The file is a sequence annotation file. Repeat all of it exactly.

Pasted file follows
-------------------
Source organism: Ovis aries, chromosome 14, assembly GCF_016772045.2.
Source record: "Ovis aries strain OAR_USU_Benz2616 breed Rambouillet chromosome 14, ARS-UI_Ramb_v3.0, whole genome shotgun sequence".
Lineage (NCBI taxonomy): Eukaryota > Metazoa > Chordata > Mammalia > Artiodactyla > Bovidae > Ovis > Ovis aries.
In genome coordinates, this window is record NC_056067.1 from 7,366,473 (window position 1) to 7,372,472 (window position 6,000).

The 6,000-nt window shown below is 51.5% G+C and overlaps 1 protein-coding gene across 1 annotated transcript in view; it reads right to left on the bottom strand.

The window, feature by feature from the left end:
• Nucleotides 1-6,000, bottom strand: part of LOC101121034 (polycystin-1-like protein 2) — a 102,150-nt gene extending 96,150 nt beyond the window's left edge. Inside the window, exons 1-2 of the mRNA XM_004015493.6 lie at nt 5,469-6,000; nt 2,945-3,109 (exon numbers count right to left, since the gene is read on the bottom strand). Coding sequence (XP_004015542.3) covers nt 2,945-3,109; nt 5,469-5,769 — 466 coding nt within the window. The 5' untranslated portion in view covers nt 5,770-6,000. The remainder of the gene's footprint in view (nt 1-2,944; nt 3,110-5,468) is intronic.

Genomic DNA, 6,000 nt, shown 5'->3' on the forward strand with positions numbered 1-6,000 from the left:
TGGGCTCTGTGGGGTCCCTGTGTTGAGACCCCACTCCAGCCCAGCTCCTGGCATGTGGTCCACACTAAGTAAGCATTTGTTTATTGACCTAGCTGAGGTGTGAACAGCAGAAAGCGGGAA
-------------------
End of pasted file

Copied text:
Source organism: Ovis aries, chromosome 14, assembly GCF_016772045.2.
Source record: "Ovis aries strain OAR_USU_Benz2616 breed Rambouillet chromosome 14, ARS-UI_Ramb_v3.0, whole genome shotgun sequence".
Lineage (NCBI taxonomy): Eukaryota > Metazoa > Chordata > Mammalia > Artiodactyla > Bovidae > Ovis > Ovis aries.
In genome coordinates, this window is record NC_056067.1 from 7,366,473 (window position 1) to 7,372,472 (window position 6,000).

The 6,000-nt window shown below is 51.5% G+C and overlaps 1 protein-coding gene across 1 annotated transcript in view; it reads right to left on the bottom strand.

The window, feature by feature from the left end:
• Nucleotides 1-6,000, bottom strand: part of LOC101121034 (polycystin-1-like protein 2) — a 102,150-nt gene extending 96,150 nt beyond the window's left edge. Inside the window, exons 1-2 of the mRNA XM_004015493.6 lie at nt 5,469-6,000; nt 2,945-3,109 (exon numbers count right to left, since the gene is read on the bottom strand). Coding sequence (XP_004015542.3) covers nt 2,945-3,109; nt 5,469-5,769 — 466 coding nt within the window. The 5' untranslated portion in view covers nt 5,770-6,000. The remainder of the gene's footprint in view (nt 1-2,944; nt 3,110-5,468) is intronic.

Genomic DNA, 6,000 nt, shown 5'->3' on the forward strand with positions numbered 1-6,000 from the left:
TGGGCTCTGTGGGGTCCCTGTGTTGAGACCCCACTCCAGCCCAGCTCCTGGCATGTGGTCCACACTAAGTAAGCATTTGTTTATTGACCTAGCTGAGGTGTGAACAGCAGAAAGCGGGAA